No, a femtocell is not a character from Star Wars. Consider a femtocell similar to a WiFi router we have at our homes but instead of using WiFi, it uses cellular technologies like 4G or 3G. Sticking with the previous analogy, these cells are the bail-buckets cellular networks use to remove overflow users from their boat. Femtocells are also known as small cells, and small cell technology is commonly used for homes and small businesses. Think of the femtocell as a hub for a home or office. The cells help to increase wireless reach in areas with low signal, which improves everything from call clarity to the battery life of your device. If you own and operate a small business, there might be floors or departments that receive a much weaker signal than others. With small cells (or femtocells) you can extend that wireless connection to the more removed parts of your business. We have significant experience in leveraging small cell technology for businesses – check out our main page on the subject for more information.


Just when you thought you had the latest and greatest in 4G technology… introducing 5G. Fortunately, 5G isn’t expected to reach the pockets of consumers everywhere until 2020. While there isn’t necessarily a problem with 4G, the evolution of mobile, combined with the internet of things, has created a need for more power and faster internet speeds than 4G will likely be able to handle in the near future. So although you can currently control your thermostat, garage door and microwave from your cell phone, the sheer volume of appliances and devices that your phone can handle are limited… at least with 4G.


Ever hear of beamforming? At first thought, it might make you scratch your head, but try to think of it like this… you’ve been in a wireless network with a broad reach, but what if that network could pinpoint the exact location of the highest demand? Imagine, for example, a room with the ability to focus heat on the ten square feet surrounding the people in the room. Without wasting energy heating the entire house to the same temperature, you’d be warm and cozy in the area you need it most. Beamforming works the same way, targeting wireless service like a laser instead of throwing a wide blanket to provide fast, efficient connections.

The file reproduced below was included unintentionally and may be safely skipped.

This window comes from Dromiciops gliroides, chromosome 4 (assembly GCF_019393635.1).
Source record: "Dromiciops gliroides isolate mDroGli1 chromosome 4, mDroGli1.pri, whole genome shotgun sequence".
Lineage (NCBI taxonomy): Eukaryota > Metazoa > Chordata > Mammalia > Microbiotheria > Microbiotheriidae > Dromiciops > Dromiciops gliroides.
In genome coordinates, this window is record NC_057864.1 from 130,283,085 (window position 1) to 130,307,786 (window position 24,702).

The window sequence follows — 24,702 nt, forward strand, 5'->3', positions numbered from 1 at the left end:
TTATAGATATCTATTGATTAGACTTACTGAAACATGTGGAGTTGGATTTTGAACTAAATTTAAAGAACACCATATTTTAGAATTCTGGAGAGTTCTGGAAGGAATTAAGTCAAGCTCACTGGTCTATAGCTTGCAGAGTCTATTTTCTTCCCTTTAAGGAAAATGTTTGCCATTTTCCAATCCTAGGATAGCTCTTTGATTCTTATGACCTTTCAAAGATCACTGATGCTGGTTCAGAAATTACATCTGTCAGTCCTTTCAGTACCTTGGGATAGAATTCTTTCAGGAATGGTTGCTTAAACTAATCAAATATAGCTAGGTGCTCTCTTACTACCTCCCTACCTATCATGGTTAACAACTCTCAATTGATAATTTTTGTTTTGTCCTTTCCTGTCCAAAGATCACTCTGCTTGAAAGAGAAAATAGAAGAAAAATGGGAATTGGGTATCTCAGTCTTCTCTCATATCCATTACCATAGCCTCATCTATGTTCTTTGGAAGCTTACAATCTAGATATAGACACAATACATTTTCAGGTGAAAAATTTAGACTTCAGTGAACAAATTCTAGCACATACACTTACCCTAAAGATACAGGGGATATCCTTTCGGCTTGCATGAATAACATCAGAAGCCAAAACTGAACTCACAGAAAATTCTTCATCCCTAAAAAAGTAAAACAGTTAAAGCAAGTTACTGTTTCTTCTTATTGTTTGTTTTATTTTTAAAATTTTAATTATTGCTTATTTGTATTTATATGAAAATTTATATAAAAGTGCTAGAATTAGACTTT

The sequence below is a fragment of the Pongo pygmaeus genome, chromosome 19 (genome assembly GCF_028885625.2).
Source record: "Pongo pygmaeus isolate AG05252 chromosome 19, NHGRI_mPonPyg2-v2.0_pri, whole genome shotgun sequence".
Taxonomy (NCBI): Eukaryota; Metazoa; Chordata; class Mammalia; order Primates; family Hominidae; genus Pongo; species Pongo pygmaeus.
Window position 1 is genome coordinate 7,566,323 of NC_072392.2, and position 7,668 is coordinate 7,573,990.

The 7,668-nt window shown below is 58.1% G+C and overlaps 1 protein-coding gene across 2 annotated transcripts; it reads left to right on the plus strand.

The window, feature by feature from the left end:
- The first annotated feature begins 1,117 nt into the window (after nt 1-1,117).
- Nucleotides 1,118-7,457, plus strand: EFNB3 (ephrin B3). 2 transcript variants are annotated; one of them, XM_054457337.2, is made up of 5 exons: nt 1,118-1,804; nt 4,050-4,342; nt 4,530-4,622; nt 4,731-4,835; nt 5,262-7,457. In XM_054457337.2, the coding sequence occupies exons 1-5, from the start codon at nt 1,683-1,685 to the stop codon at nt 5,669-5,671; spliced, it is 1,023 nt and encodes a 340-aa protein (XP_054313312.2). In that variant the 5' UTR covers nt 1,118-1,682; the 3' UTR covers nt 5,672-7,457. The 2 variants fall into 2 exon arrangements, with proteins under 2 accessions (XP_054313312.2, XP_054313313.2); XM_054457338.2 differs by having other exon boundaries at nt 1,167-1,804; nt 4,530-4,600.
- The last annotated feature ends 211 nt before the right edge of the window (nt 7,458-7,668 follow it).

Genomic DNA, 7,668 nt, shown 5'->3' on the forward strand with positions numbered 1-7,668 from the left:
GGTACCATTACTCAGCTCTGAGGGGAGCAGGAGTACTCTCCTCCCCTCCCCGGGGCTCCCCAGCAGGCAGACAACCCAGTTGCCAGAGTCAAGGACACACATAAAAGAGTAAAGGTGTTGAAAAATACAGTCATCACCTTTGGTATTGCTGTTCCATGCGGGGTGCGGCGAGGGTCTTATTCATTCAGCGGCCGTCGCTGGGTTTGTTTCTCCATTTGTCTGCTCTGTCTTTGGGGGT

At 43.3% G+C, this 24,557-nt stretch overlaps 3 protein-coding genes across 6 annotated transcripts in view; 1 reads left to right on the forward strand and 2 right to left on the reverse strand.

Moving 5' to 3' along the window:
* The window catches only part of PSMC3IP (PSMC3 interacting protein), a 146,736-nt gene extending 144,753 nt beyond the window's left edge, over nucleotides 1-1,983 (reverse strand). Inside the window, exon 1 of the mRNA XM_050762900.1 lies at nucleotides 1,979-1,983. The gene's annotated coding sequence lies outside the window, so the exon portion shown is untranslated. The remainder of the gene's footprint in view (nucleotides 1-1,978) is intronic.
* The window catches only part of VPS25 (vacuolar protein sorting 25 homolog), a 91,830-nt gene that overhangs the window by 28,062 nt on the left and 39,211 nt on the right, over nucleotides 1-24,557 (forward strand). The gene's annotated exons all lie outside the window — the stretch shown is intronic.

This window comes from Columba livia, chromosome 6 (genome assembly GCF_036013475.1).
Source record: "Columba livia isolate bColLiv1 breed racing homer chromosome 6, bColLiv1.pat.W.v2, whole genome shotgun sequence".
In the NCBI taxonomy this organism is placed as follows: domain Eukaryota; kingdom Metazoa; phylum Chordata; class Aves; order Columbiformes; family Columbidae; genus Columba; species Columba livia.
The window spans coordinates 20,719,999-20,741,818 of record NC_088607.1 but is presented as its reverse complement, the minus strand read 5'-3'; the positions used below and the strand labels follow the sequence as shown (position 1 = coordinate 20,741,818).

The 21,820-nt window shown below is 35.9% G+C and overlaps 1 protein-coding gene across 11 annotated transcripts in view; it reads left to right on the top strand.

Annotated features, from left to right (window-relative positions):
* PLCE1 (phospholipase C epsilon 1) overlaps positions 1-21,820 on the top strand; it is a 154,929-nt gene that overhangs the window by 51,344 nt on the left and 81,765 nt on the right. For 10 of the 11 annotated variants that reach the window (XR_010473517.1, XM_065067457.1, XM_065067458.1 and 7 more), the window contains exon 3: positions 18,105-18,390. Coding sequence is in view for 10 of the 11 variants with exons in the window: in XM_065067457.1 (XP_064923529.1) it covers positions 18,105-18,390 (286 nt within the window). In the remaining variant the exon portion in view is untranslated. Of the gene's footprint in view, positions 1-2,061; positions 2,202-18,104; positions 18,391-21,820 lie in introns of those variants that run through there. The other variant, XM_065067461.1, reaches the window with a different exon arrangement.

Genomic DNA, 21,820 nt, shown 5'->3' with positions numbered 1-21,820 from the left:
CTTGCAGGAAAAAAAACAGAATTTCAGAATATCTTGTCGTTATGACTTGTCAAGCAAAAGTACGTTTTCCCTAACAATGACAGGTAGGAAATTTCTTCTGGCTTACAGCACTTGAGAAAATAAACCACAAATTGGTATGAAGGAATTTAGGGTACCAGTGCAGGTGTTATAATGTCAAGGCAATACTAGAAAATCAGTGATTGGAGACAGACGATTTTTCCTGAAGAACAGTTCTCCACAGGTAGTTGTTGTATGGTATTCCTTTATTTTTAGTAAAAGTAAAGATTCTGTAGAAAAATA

Consistency & Conformity

One barrier to a wireless utopia is consistency. Similar to electric cars, the next phase of wireless technology won’t reach a tipping point until a couple more things happen. First, more people need to adopt the technology. And second, the technology will need to be readily available for everyone, meaning that access to the technology needs to be convenient and affordable. If only 6% of phones have the capabilities required by new technology, the investment of time and resources are not going to be spent building the infrastructure to support it. This is just brief explanation as to why many of these impending advances are happening on the slow side.

At HSC we pride ourselves on staying on top of the latest developments in the wireless industry, so don’t worry. We’ll keep you posted on the developments of these technologies, and the services we’re able to offer because of them.